by Patrick Appel

The Economist takes aim at sex offender laws. The article begins with a case in Georgia where a seventeen-year-old girl was forced to register as a sex offender for performing oral sex on a sixteen-year-old boy. Zooming out:

Georgia has more than 17,000 registered sex offenders. Some are highly dangerous. But many are not. And it is fiendishly hard for anyone browsing the registry to tell the one from the other. The Georgia Sex Offender Registration Review Board, an official body, assessed a sample of offenders on the registry last year and concluded that 65% of them posed little threat. Another 30% were potentially threatening, and 5% were clearly dangerous. The board recommended that the first group be allowed to live and work wherever they liked. The second group could reasonably be barred from living or working in certain places, said the board, and the third group should be subject to tight restrictions and a lifetime of monitoring. A very small number “just over 100” are classified as “predators”, which means they have a compulsion to commit sex offences. When not in jail, predators must wear ankle bracelets that track where they are.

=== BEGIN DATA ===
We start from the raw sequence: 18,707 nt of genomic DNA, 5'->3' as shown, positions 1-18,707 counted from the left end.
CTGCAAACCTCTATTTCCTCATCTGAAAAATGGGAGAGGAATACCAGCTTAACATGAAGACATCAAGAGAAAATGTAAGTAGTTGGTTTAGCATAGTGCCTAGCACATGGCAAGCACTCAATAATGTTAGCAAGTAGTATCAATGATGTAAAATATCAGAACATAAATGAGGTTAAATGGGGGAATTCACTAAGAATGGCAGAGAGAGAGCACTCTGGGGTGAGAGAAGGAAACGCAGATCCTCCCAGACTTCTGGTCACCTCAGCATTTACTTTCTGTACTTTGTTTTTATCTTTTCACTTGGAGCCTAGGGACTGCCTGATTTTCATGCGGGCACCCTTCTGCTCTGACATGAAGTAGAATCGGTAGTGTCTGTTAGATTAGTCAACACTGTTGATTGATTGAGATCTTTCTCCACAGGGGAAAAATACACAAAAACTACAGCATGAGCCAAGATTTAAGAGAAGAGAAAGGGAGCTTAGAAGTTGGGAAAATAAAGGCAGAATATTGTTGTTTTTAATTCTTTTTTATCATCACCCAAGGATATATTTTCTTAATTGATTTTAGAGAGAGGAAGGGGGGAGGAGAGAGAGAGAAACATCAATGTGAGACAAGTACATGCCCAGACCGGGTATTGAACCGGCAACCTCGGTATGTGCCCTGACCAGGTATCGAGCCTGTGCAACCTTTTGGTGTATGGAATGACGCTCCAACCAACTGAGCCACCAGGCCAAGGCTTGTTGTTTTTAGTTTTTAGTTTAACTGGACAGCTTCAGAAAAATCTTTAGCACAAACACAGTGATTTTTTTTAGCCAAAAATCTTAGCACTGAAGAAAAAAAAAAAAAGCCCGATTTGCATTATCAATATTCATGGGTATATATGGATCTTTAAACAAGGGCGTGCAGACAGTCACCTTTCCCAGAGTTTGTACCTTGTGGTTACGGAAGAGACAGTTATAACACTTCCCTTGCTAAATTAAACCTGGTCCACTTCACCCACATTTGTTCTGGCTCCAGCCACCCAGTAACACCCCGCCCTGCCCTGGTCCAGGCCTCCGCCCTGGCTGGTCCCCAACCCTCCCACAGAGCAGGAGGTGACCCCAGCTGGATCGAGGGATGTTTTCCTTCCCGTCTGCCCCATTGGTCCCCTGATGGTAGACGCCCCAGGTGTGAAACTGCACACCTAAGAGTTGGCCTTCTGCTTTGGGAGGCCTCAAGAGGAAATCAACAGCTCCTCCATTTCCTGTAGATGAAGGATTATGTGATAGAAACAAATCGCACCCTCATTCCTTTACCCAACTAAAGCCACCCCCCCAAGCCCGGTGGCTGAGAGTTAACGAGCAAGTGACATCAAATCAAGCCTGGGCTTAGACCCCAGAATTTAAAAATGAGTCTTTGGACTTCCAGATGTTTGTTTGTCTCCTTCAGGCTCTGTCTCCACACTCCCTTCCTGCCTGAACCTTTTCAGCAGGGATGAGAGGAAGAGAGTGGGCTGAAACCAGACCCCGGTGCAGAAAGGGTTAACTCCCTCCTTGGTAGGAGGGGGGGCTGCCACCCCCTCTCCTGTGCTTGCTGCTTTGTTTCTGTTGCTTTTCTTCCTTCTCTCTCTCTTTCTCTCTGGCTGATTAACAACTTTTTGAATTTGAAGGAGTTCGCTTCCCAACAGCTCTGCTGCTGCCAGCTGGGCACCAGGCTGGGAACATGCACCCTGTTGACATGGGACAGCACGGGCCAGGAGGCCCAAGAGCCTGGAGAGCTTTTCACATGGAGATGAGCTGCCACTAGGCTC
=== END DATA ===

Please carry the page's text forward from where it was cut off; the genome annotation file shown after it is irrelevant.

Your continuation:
Anytime I try to discuss criminal justice reform, incarceration hawks will use murders and rapists to stereotype the entire prison, parole, and probation population. Grouping together real predators with hormone saturated teenagers, like sex offender registries do, doesn't help the blurring of fairly harmless offenders and truly dangerous criminals.

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